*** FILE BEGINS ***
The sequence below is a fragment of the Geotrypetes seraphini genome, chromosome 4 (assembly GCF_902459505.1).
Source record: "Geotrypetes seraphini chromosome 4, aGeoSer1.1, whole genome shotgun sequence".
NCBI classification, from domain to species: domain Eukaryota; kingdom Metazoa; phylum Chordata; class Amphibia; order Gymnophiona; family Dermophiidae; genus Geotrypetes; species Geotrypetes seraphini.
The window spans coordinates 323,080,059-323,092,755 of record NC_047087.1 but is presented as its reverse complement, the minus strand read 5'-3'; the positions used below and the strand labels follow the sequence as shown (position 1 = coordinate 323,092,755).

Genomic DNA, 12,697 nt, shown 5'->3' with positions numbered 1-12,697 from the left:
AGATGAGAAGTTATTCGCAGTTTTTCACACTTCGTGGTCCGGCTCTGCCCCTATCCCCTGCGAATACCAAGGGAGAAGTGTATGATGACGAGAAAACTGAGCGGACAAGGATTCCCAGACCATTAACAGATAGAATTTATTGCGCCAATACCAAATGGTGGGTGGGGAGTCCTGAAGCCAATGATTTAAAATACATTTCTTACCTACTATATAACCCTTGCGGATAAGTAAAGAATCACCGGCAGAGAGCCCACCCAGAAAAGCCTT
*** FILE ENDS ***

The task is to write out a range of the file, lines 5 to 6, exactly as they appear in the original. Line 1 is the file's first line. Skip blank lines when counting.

Genomic DNA, 12,697 nt, shown 5'->3' with positions numbered 1-12,697 from the left:
AGATGAGAAGTTATTCGCAGTTTTTCACACTTCGTGGTCCGGCTCTGCCCCTATCCCCTGCGAATACCAAGGGAGAAGTGTATGATGACGAGAAAACTGAGCGGACAAGGATTCCCAGACCATTAACAGATAGAATTTATTGCGCCAATACCAAATGGTGGGTGGGGAGTCCTGAAGCCAATGATTTAAAATACATTTCTTACCTACTATATAACCCTTGCGGATAAGTAAAGAATCACCGGCAGAGAGCCCACCCAGAAAAGCCTT